Water into which carbon dioxide gas under pressure has been dissolved, creating a fizzy texture. We treat soda water, club soda, seltzer and sparkling water the same.
The second most common juice used in cocktails. This citrus juice is about 6% acid; 4% from citric and 2% from malic, with small amounts of succinic acid (this is what gives it a little bloody taste). Lime juice should be used the day it is squeezed, some like it freshly squeezed and others like it a few hours old.
A sweet syrup made from almonds, sugar, and rose water or orange flower water. Sometimes other nut derived syrups are referred to as orgeat. You can make this yourself! There's a few recipes, this one if from liquid Intelligence. Combine 660g very hot water with 200g nuts of your choice (almonds are traditional). Blend together at high speed, then strain through a fine strainer or cheescloth. Add salt if you'd like. Then combine 500g nut milk with 500g sugar, blend to combine. If the emulsion breaks, use a stick blender to quickly recombine (or shake hard before using). If you're up for it, add 1.75g Ticaloid 210s and 0.2g xanthan gum to stablize the emulsion. If you can't find Ticaloid, use a mixture of gum arabic and xanthan gum in a ratio of 9:1. This recipe doesn't use rose or orange flower water, if you'd like you can add small teaspoon of either.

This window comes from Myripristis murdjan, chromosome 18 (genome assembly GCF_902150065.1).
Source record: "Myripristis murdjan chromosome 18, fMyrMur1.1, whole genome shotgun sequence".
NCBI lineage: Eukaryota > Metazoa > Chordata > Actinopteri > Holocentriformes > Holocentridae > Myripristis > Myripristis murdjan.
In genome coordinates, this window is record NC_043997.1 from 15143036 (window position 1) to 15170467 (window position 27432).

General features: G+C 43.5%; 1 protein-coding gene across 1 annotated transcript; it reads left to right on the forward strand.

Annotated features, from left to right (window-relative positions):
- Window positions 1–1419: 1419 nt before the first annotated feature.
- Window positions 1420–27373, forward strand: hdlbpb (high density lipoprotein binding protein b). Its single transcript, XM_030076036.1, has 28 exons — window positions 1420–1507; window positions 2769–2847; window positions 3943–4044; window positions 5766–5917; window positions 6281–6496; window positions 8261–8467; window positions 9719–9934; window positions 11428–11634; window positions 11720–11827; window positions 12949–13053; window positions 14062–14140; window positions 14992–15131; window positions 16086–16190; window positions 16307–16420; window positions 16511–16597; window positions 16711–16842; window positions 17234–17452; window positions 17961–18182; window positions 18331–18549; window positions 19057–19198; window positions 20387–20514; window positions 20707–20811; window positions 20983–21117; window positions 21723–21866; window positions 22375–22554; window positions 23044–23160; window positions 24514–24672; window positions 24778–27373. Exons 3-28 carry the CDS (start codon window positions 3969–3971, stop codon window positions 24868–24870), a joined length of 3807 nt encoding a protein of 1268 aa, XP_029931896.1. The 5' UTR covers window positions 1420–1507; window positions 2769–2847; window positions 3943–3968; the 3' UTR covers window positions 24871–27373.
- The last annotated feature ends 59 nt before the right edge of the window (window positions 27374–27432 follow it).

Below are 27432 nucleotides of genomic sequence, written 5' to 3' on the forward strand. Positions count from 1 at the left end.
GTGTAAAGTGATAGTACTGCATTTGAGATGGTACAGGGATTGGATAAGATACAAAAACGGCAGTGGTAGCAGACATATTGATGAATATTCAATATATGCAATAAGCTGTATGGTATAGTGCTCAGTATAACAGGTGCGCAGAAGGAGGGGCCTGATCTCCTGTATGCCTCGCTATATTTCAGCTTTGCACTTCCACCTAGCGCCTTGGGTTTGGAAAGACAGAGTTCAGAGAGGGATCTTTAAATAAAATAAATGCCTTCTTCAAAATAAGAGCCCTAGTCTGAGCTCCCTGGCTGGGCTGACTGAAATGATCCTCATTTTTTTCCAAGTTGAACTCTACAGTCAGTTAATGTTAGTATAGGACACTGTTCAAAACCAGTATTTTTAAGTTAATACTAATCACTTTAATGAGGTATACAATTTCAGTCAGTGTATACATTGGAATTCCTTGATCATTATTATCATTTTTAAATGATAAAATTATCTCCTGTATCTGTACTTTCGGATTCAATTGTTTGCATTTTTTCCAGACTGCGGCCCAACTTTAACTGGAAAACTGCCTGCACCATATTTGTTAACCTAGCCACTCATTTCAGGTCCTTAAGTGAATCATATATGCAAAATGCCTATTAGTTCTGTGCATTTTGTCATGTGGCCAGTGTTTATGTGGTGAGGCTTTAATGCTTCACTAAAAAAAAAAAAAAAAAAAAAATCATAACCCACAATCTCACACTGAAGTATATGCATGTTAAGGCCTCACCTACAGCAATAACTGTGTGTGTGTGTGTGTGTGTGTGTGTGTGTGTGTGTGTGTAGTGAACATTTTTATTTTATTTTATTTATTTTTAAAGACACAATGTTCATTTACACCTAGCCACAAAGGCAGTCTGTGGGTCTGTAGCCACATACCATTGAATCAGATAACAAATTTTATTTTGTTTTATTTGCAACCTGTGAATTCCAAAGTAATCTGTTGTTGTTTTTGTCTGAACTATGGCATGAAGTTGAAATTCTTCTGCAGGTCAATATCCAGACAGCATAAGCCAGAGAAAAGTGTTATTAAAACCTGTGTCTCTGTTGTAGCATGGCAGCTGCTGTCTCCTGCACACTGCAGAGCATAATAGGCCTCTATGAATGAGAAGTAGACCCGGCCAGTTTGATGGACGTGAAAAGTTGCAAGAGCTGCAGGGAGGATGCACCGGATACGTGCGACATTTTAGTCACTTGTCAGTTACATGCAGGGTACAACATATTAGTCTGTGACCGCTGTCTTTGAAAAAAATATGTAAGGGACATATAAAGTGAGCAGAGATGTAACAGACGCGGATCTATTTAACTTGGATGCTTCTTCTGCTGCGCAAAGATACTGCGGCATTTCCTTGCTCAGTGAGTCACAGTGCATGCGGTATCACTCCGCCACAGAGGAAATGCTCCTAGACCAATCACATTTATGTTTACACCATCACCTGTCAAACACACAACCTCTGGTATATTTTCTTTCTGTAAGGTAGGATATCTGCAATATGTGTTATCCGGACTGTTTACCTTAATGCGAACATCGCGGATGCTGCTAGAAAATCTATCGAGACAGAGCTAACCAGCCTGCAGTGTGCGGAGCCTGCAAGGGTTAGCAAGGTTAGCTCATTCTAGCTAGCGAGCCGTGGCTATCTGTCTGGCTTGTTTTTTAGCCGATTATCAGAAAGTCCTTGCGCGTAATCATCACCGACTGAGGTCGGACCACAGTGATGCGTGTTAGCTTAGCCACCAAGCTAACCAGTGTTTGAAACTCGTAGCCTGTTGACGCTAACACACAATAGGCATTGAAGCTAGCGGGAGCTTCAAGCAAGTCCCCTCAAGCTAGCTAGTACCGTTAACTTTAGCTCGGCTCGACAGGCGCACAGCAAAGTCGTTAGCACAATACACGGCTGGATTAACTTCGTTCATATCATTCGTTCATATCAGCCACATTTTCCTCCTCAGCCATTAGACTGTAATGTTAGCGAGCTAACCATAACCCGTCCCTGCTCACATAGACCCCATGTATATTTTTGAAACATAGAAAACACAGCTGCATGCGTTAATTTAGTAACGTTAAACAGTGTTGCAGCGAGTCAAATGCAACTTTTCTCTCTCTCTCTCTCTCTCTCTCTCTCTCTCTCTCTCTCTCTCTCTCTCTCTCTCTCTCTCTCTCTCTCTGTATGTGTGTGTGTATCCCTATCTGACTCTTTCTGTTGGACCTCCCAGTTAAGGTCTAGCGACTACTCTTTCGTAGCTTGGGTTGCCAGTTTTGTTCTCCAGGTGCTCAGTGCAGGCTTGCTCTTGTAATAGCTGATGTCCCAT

A liqueur made with dried hibiscus blossoms and other herbs and spices. The same as a sorrel Liqueur.
A liqueur made from or flavored with pears. Also called Creme de Poire.
A rum aged in charred oak barrels that lend their color to the rum. If a recipe calls for this rum it is likely refuring to a darker colored rum with a rich and strong yet smooth flavor. Common varieties come from Jamaica and Haiti.
A gentian-base aromatic bitters similar to Angostura but with a lighter body, sweeter taste and more floral aroma. A common component of the Sazerac.
Add the seltzer to a Collins or highball glass. Add the remaining ingredients to a cocktail shaker with cracked or cubed ice. Shake and strain into the glass and carefully add cracked or cubed ice. Garnish with an edible hibiscus flower on a cocktail pick or skewer.
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